I optimized Visit the Volcano for search engines including writing new content for each page.
Even among those who consider themselves progressive, there’s a persistent belief that ignoring difference is the path to equality.
Dissecting The Dream Daddy Discourse - Women Write ...
Remakes, Remasters, and the Myth of Gamer Illegitim...
Idle Animations is a recurring series in which I play games without playing them, exploring quiet, still moments, how games fill space and time, and what happens when you let a game play itself.
Video game prices have been firmly stuck at around $60 for some time now, and that doesn’t seem to be changing. While indie games are typically cheaper than AAA, the stagnant nature of video game prices leads to some interesting questions. Why $60? Where does that money go? And who does the stable price most benefit, game publishers or gamers?
Let’s get this out of the way: My Horse Prince is not a good game. It might even be a bad game, like a clicker crossed with a dating sim and made purely for those sweet free-to-play ad dollars.
Gamers are an opinionated fan niche. Whether it’s your preferred system or whether you like a twist of romance in your stories, conversations about games can turn from mild disagreements to name-calling no matter the topic. Dreadfully serious folks sometimes find romance plots to be a distraction from “real gaming,” whatever that means, while other take it a step further and claim that the inclusion of romantic plots in games like Dragon Age and Mass Effect actually damage their narratives.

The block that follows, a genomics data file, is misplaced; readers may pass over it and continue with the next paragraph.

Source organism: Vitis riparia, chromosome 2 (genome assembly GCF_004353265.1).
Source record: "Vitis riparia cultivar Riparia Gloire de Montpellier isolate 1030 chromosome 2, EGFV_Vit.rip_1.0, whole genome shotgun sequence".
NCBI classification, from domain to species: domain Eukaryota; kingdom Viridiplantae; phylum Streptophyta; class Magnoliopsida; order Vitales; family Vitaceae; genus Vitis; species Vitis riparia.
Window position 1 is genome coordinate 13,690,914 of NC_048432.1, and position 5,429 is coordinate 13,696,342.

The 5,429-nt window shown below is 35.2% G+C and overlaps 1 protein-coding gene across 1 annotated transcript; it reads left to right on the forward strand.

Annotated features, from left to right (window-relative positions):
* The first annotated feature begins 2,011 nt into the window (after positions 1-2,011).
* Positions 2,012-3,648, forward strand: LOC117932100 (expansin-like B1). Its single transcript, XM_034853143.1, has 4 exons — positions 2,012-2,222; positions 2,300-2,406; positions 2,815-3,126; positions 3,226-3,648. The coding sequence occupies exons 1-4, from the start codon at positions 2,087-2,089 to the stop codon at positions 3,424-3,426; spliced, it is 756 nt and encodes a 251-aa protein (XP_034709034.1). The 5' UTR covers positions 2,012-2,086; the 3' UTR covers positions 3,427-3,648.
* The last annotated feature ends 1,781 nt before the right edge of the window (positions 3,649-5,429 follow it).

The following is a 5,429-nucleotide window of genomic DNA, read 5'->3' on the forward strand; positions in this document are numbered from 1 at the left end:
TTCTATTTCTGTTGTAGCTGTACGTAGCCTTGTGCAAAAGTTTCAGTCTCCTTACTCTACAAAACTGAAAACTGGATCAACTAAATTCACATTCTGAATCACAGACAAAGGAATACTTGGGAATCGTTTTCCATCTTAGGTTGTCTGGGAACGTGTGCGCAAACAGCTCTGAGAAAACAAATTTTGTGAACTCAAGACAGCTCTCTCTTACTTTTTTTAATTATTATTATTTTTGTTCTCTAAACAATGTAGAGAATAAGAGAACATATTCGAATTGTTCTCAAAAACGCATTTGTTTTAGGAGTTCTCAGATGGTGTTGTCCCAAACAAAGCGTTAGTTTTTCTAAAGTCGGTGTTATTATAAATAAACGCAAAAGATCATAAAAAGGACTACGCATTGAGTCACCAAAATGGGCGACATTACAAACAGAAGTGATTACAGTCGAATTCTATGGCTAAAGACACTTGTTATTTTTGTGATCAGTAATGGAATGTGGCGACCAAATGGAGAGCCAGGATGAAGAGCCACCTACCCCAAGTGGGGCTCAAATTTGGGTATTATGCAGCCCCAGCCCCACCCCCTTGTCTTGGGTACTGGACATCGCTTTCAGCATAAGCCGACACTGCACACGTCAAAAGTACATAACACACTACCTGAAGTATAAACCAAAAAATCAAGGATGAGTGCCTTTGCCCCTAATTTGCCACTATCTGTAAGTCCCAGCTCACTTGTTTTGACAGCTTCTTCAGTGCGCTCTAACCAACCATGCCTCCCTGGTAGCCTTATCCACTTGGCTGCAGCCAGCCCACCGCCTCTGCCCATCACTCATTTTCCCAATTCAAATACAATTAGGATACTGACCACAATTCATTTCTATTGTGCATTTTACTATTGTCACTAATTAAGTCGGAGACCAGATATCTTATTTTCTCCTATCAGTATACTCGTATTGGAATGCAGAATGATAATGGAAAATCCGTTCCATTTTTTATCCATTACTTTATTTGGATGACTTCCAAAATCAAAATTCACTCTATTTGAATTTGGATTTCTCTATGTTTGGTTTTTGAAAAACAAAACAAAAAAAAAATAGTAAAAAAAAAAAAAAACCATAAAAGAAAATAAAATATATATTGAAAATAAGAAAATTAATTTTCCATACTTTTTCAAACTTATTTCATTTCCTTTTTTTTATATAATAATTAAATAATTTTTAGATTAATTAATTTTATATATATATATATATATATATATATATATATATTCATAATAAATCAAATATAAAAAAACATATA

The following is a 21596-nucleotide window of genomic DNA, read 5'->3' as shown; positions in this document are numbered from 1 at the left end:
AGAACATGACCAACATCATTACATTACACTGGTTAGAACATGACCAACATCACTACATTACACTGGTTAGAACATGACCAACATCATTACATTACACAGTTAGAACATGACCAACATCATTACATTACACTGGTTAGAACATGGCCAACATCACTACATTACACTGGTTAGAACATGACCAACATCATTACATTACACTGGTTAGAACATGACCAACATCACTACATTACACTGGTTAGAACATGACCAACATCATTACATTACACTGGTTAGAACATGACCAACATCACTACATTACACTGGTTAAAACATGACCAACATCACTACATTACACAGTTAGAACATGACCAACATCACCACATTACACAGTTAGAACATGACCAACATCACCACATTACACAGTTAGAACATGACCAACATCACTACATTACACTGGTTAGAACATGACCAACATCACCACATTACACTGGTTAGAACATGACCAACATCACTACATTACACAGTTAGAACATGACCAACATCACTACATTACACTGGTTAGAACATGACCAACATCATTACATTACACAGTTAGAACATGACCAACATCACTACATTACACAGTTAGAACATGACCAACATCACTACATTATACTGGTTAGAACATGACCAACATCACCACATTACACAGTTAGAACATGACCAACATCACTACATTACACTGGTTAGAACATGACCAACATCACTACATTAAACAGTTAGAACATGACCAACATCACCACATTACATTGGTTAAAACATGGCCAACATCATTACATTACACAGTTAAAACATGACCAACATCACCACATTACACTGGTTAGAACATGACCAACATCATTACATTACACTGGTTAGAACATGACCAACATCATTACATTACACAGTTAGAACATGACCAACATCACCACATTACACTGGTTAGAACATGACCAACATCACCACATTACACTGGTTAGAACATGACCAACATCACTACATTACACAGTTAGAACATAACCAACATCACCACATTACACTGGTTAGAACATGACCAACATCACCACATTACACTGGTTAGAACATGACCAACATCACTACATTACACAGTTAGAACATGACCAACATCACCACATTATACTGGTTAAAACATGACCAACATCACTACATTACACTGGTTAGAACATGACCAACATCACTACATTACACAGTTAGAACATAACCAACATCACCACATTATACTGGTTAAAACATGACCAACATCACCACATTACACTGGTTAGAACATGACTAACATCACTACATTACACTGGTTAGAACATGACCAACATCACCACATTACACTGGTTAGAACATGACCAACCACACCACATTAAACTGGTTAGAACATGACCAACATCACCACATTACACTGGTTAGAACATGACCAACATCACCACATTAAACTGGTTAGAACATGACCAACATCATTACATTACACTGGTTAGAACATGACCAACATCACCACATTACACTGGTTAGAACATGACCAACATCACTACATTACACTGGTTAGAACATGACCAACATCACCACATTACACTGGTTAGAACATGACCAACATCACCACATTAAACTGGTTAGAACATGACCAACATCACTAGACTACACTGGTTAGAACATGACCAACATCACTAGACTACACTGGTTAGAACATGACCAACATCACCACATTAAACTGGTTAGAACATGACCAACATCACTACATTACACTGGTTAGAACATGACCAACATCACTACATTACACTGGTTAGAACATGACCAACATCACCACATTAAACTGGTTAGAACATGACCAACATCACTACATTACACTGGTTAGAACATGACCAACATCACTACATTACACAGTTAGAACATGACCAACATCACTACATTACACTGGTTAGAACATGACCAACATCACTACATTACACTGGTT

As a lifelong sucker for a buff girl in armor, Rose of Winter is about as far up my alley as it’s possible to get.
Anybody who has ever sided with the cute weapon over the more powerful one knows that looking cute is just as much a part of having fun gaming as taking down enemies. But one series exemplifies this more than any other—Final Fantasy.
Back in the days before I played Dragon Age or Mass Effect, before I knew what a dating sim was or had any idea that games could represent relationships more complexly than Mario and Peach, I had The Sims.
Two of my favorite games of the past few years are also two of the games I most frequently see criticized for having bad endings–Gone Home and Firewatch. These are quiet, simple stories told in only a few hours at most. You don’t kill anybody in them. You explore and interact, putting together pieces of a narrative, rather than literal, puzzle.
Another Pokemon generation, another stream of complaints about designs. Having only just passed through the critiques of the outrageously adorable Popplio, a seal with a cute nose and floppy clown-esque collar, we’ve now moved on to Brionne, Popplio’s evolution.
Review scores are an easily digestible way to determine whether you want to buy a game or not. While each publication differs slightly in their scoring system, one thing is for certain: those scores are for the convenience of their audience, not for game publishers to use to further their own ends.
Gaming isn’t just for console and PC anymore. Smartphones have made gaming appealing to just about everybody, but not without consequences. More platforms to appeal to means developers have to port their games to a variety of devices, and many of these devices have content restrictions.